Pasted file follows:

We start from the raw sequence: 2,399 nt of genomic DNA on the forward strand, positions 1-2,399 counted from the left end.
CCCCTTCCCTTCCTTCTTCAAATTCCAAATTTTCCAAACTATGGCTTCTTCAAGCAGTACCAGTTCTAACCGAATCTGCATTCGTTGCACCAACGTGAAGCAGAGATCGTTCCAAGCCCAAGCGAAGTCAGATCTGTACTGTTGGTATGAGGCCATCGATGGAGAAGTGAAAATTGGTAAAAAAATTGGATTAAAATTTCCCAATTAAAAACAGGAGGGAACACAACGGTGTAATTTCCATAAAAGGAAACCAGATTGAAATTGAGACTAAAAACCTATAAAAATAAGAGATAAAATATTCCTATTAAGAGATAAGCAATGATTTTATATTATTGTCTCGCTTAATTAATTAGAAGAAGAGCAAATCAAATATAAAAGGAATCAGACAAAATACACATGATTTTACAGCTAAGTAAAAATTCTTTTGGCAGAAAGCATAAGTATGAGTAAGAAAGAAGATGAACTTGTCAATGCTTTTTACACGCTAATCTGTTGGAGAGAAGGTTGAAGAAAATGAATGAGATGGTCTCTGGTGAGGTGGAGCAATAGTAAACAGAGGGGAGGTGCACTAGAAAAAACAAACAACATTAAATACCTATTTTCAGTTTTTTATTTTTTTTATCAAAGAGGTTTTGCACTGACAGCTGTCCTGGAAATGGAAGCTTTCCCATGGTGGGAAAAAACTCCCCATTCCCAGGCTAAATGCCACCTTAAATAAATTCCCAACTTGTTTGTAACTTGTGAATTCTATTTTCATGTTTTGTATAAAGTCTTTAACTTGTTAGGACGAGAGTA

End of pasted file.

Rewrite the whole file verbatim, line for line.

We start from the raw sequence: 2,399 nt of genomic DNA on the forward strand, positions 1-2,399 counted from the left end.
CCCCTTCCCTTCCTTCTTCAAATTCCAAATTTTCCAAACTATGGCTTCTTCAAGCAGTACCAGTTCTAACCGAATCTGCATTCGTTGCACCAACGTGAAGCAGAGATCGTTCCAAGCCCAAGCGAAGTCAGATCTGTACTGTTGGTATGAGGCCATCGATGGAGAAGTGAAAATTGGTAAAAAAATTGGATTAAAATTTCCCAATTAAAAACAGGAGGGAACACAACGGTGTAATTTCCATAAAAGGAAACCAGATTGAAATTGAGACTAAAAACCTATAAAAATAAGAGATAAAATATTCCTATTAAGAGATAAGCAATGATTTTATATTATTGTCTCGCTTAATTAATTAGAAGAAGAGCAAATCAAATATAAAAGGAATCAGACAAAATACACATGATTTTACAGCTAAGTAAAAATTCTTTTGGCAGAAAGCATAAGTATGAGTAAGAAAGAAGATGAACTTGTCAATGCTTTTTACACGCTAATCTGTTGGAGAGAAGGTTGAAGAAAATGAATGAGATGGTCTCTGGTGAGGTGGAGCAATAGTAAACAGAGGGGAGGTGCACTAGAAAAAACAAACAACATTAAATACCTATTTTCAGTTTTTTATTTTTTTTATCAAAGAGGTTTTGCACTGACAGCTGTCCTGGAAATGGAAGCTTTCCCATGGTGGGAAAAAACTCCCCATTCCCAGGCTAAATGCCACCTTAAATAAATTCCCAACTTGTTTGTAACTTGTGAATTCTATTTTCATGTTTTGTATAAAGTCTTTAACTTGTTAGGACGAGAGTA